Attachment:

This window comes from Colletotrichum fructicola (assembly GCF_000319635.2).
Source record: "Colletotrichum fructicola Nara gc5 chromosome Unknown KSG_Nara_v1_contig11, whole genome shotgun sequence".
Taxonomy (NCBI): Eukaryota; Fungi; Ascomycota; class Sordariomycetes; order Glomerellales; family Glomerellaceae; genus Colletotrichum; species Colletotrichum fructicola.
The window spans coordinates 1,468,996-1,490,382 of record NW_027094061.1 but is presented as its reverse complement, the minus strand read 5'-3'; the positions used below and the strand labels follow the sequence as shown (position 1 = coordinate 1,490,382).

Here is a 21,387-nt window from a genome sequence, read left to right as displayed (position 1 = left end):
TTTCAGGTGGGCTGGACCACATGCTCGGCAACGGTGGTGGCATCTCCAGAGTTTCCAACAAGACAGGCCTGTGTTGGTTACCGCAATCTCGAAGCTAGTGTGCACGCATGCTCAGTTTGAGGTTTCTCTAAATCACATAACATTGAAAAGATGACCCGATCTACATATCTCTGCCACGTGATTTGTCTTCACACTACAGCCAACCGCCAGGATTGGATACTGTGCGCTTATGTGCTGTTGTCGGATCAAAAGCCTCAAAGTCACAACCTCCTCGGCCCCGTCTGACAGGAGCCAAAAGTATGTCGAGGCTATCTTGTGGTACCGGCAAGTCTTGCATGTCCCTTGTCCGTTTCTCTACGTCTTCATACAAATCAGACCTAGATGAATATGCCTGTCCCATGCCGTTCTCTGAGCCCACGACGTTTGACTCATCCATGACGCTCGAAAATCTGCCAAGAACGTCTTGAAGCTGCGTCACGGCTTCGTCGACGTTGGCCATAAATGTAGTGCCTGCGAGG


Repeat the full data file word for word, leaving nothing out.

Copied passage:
This window comes from Colletotrichum fructicola (assembly GCF_000319635.2).
Source record: "Colletotrichum fructicola Nara gc5 chromosome Unknown KSG_Nara_v1_contig11, whole genome shotgun sequence".
Taxonomy (NCBI): Eukaryota; Fungi; Ascomycota; class Sordariomycetes; order Glomerellales; family Glomerellaceae; genus Colletotrichum; species Colletotrichum fructicola.
The window spans coordinates 1,468,996-1,490,382 of record NW_027094061.1 but is presented as its reverse complement, the minus strand read 5'-3'; the positions used below and the strand labels follow the sequence as shown (position 1 = coordinate 1,490,382).

Here is a 21,387-nt window from a genome sequence, read left to right as displayed (position 1 = left end):
TTTCAGGTGGGCTGGACCACATGCTCGGCAACGGTGGTGGCATCTCCAGAGTTTCCAACAAGACAGGCCTGTGTTGGTTACCGCAATCTCGAAGCTAGTGTGCACGCATGCTCAGTTTGAGGTTTCTCTAAATCACATAACATTGAAAAGATGACCCGATCTACATATCTCTGCCACGTGATTTGTCTTCACACTACAGCCAACCGCCAGGATTGGATACTGTGCGCTTATGTGCTGTTGTCGGATCAAAAGCCTCAAAGTCACAACCTCCTCGGCCCCGTCTGACAGGAGCCAAAAGTATGTCGAGGCTATCTTGTGGTACCGGCAAGTCTTGCATGTCCCTTGTCCGTTTCTCTACGTCTTCATACAAATCAGACCTAGATGAATATGCCTGTCCCATGCCGTTCTCTGAGCCCACGACGTTTGACTCATCCATGACGCTCGAAAATCTGCCAAGAACGTCTTGAAGCTGCGTCACGGCTTCGTCGACGTTGGCCATAAATGTAGTGCCTGCGAGG